The International Relations program is an interdisciplinary program designed for students preparing for graduate work or careers with an international focus, whether in government, business, the professions, such as law, teaching, journalism, or in other areas, such as private foundations or international organizations.
All majors take a group of courses in government and economics in common. In addition to these courses, students in the international relations major take elective courses with a particular thematic or geographic focus. The Chair of the International Relations Committee will advise students on substitute and transfer courses.
"...foreign affairs and international relations, however they may be studied or analyzed, are in themselves not a closed theoretical system. They are the political region pre-eminently of the contingent and the unforeseen, in which the survival of nations may be at stake, and agonizing decisions have to be made. The underlying aim. . . is to clarify the principles of prudence and moral obligation which have held together the international society of states throughout its history, and still hold it together." (Herbert Butterfield and Martin Wight, Diplomatic Investigations)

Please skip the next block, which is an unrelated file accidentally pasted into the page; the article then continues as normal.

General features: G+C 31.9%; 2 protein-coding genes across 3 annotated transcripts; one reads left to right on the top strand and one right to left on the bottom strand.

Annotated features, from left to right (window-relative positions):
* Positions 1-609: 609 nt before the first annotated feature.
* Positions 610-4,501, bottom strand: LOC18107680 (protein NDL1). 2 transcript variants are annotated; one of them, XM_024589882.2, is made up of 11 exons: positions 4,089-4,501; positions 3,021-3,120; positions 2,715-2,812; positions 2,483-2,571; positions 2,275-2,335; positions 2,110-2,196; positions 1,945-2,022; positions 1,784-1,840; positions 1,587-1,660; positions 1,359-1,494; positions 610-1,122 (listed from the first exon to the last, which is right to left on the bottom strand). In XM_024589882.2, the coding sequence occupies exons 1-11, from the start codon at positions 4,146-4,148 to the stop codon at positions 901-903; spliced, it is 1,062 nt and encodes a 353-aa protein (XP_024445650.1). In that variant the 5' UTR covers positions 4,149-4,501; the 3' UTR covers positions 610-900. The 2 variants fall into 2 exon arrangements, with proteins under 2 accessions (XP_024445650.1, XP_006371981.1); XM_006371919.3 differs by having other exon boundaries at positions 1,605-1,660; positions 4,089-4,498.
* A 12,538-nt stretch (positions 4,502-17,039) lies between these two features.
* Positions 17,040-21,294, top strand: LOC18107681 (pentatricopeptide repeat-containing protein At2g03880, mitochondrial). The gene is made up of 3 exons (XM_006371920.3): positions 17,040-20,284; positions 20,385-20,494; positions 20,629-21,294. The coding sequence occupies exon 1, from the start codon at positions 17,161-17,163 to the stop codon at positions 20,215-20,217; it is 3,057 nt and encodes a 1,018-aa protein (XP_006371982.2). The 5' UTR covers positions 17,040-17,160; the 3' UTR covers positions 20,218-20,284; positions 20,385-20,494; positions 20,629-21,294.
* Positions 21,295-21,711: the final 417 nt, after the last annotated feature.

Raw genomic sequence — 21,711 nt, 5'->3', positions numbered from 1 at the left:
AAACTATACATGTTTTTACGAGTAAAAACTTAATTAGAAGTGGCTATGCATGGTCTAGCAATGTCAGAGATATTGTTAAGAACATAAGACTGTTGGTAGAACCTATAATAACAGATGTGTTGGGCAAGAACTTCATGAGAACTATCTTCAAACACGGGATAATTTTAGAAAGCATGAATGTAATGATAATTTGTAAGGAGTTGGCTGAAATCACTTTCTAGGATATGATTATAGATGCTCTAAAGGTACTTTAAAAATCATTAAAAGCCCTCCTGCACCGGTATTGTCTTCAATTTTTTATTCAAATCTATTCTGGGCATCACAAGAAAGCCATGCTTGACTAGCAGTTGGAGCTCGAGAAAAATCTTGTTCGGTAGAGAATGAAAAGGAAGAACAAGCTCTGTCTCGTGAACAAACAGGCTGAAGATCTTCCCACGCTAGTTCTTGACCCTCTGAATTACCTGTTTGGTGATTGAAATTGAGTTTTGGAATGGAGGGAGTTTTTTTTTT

"...Mature thought combines purpose with observation and analysis. Utopia and reality are thus the two facets of political science. Sound political thought and sound political life will be found only where both have their place." (Edward Hallett Carr, The Twenty Years' Crisis, 1919-1939)
"...the problem which faces the students and teachers of international relations more than any other, namely, that dualism we have to face in moving in two different and opposite areas. I mean the area of institutions of peace which are related to the adjustment of disputes and the area of power politics and war." (Charles E. Martin, Proceedings of the Eighth Conference of Teachers of International Law and Related Subjects, 1946)